Category Archives: Lanae’s Battles/Fights

Ronald McDonald House – Another Star Lost

“They never knew how much a broken heart can break the sound and change the seasons. Now the leaves are falling faster, I believe in ever after. You gave me hope through your endeavors, now you will live forever.”

Yesterday was great, spending the day with friends. But then it all comes crashing down when I read the message on my phone this morning, and saw the posts. Now my heart spills out in an agony of tears. One bright star, smiling through the impossible cancer she faced. The star has moved on, but her light would not fade.

This is the second playmate that we have lost in the last year. My daughter, young as she is, won’t remember, and it doesn’t impact her life in any way.

But I remember.

I remember being at the Ronald McDonald House during our time in Seattle, talking with the other moms and sharing treatment stories, hardships, the progress we’d made – sharing in the collective burden of having a child with serious medical needs.

I remember coming together for the communal dinners supplied by volunteer groups, joining in the activities that were always provided. We shared about which group’s cooking we liked better, and about the difficulties in getting our kids to eat. I remember that as we got further into our own chemo treatment, my little girl would only eat chicken nuggets and, toward the end, nothing at all.

We rejoiced when one of our group got the okay to go home, whether it was just for a few days’ leave or they were done with treatment and leaving for good. There was one family who’d spent two years at Ronald McDonald, never even going home once for a visit. They finally got clearance to go home permanently, and we all cried. They were the longest running visitors at the Ron Don house.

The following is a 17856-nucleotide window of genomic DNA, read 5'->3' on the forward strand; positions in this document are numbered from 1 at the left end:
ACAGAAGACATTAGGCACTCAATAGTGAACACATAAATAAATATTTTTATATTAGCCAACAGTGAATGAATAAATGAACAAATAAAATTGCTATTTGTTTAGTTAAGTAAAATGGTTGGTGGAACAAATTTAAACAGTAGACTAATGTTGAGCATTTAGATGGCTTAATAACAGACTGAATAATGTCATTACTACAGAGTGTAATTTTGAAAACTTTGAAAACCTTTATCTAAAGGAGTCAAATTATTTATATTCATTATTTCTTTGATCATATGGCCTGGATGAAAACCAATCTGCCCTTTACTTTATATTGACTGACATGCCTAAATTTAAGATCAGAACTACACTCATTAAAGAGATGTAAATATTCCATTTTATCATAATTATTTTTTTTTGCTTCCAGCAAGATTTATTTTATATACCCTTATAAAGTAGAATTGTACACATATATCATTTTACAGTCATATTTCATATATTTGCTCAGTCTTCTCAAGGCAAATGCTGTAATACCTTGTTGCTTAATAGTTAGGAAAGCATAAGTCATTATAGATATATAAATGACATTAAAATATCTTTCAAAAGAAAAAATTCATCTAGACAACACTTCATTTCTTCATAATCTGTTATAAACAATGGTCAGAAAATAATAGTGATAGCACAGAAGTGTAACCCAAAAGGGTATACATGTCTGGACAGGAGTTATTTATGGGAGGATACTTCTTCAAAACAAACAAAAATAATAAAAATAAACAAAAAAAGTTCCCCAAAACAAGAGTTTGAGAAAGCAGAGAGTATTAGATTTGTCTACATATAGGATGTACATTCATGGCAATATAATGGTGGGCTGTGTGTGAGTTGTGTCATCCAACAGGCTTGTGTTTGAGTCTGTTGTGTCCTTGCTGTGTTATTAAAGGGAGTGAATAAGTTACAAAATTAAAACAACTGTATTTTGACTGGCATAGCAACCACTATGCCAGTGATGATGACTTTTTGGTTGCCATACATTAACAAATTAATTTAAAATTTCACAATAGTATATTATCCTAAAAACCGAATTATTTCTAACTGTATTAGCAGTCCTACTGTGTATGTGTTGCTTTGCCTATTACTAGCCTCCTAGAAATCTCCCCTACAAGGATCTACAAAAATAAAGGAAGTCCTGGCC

There was a park nearby, where I sometimes took my little girl. Technically, because of her immune system, she wasn’t supposed to go to public places like that, but sometimes the little bit of joy it brought her was worth it. She loved the swings. Sometimes, a Ron Don family would join us. A few times, it was a dear little girl, six years old, who was Lanae’s friend.

That same little girl passed away last year – went home after treatment, and was back in Seattle in a month.

We’ve lost others, as well. And with the news of each one, I am reminded of the ferocity of the beast called cancer, and I feel a stir of fury and heartbreak, and I can’t help but feel the burden of the world. I look at my daughter, so strong and healthy, and I feel sad that she won’t remember these friends that she so loved to play with.

But I remember. I remember the laughter they shared, the shared struggles we faced. And I’ll keep that memory in my heart, along with so many others.

Izzy, you were a bright spot in a dark world. I’ll never forget it.


Into the world of special needs

Special needs. It’s a little world all in its own. Half in the “normal” world, half in the world of doctors, hospitals, and therapists. It’s a world where the smallest actions have ripples – a single step is progress, a low fever is worry.

It’s been a year since my daughter became “special needs.” Before that, we were the average family just trying to make it by. Then everything changed. And I learned that when you’re special needs, things change so drastically.